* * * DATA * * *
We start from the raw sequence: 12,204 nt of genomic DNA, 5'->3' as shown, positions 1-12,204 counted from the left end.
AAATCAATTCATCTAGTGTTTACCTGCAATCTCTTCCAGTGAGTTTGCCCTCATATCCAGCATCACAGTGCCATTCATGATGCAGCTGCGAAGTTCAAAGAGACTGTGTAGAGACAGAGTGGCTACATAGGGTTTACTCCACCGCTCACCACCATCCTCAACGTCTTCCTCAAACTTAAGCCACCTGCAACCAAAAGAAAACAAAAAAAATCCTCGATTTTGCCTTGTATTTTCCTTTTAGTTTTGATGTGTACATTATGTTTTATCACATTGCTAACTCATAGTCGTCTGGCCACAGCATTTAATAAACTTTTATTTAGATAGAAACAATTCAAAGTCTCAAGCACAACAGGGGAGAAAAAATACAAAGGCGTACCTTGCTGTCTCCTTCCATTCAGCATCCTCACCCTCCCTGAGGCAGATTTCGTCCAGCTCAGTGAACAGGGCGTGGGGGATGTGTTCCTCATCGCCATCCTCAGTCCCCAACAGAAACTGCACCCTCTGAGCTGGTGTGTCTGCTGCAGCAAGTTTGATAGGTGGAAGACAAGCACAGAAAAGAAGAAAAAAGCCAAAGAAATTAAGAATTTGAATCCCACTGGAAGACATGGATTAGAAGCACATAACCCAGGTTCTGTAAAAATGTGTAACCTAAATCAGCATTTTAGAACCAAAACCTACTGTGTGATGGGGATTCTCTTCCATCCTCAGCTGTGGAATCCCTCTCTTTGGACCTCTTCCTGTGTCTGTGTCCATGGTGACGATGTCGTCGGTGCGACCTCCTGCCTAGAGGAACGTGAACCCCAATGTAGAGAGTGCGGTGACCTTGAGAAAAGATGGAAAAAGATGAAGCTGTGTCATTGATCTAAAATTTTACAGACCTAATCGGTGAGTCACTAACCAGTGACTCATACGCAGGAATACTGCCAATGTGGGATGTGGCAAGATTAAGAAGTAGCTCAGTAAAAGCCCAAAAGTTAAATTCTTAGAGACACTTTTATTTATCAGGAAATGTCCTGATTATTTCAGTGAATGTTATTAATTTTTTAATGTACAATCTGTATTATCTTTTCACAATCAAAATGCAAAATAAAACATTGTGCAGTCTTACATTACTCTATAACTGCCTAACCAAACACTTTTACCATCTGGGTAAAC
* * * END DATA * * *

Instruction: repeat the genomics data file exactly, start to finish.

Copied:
We start from the raw sequence: 12,204 nt of genomic DNA, 5'->3' as shown, positions 1-12,204 counted from the left end.
AAATCAATTCATCTAGTGTTTACCTGCAATCTCTTCCAGTGAGTTTGCCCTCATATCCAGCATCACAGTGCCATTCATGATGCAGCTGCGAAGTTCAAAGAGACTGTGTAGAGACAGAGTGGCTACATAGGGTTTACTCCACCGCTCACCACCATCCTCAACGTCTTCCTCAAACTTAAGCCACCTGCAACCAAAAGAAAACAAAAAAAATCCTCGATTTTGCCTTGTATTTTCCTTTTAGTTTTGATGTGTACATTATGTTTTATCACATTGCTAACTCATAGTCGTCTGGCCACAGCATTTAATAAACTTTTATTTAGATAGAAACAATTCAAAGTCTCAAGCACAACAGGGGAGAAAAAATACAAAGGCGTACCTTGCTGTCTCCTTCCATTCAGCATCCTCACCCTCCCTGAGGCAGATTTCGTCCAGCTCAGTGAACAGGGCGTGGGGGATGTGTTCCTCATCGCCATCCTCAGTCCCCAACAGAAACTGCACCCTCTGAGCTGGTGTGTCTGCTGCAGCAAGTTTGATAGGTGGAAGACAAGCACAGAAAAGAAGAAAAAAGCCAAAGAAATTAAGAATTTGAATCCCACTGGAAGACATGGATTAGAAGCACATAACCCAGGTTCTGTAAAAATGTGTAACCTAAATCAGCATTTTAGAACCAAAACCTACTGTGTGATGGGGATTCTCTTCCATCCTCAGCTGTGGAATCCCTCTCTTTGGACCTCTTCCTGTGTCTGTGTCCATGGTGACGATGTCGTCGGTGCGACCTCCTGCCTAGAGGAACGTGAACCCCAATGTAGAGAGTGCGGTGACCTTGAGAAAAGATGGAAAAAGATGAAGCTGTGTCATTGATCTAAAATTTTACAGACCTAATCGGTGAGTCACTAACCAGTGACTCATACGCAGGAATACTGCCAATGTGGGATGTGGCAAGATTAAGAAGTAGCTCAGTAAAAGCCCAAAAGTTAAATTCTTAGAGACACTTTTATTTATCAGGAAATGTCCTGATTATTTCAGTGAATGTTATTAATTTTTTAATGTACAATCTGTATTATCTTTTCACAATCAAAATGCAAAATAAAACATTGTGCAGTCTTACATTACTCTATAACTGCCTAACCAAACACTTTTACCATCTGGGTAAAC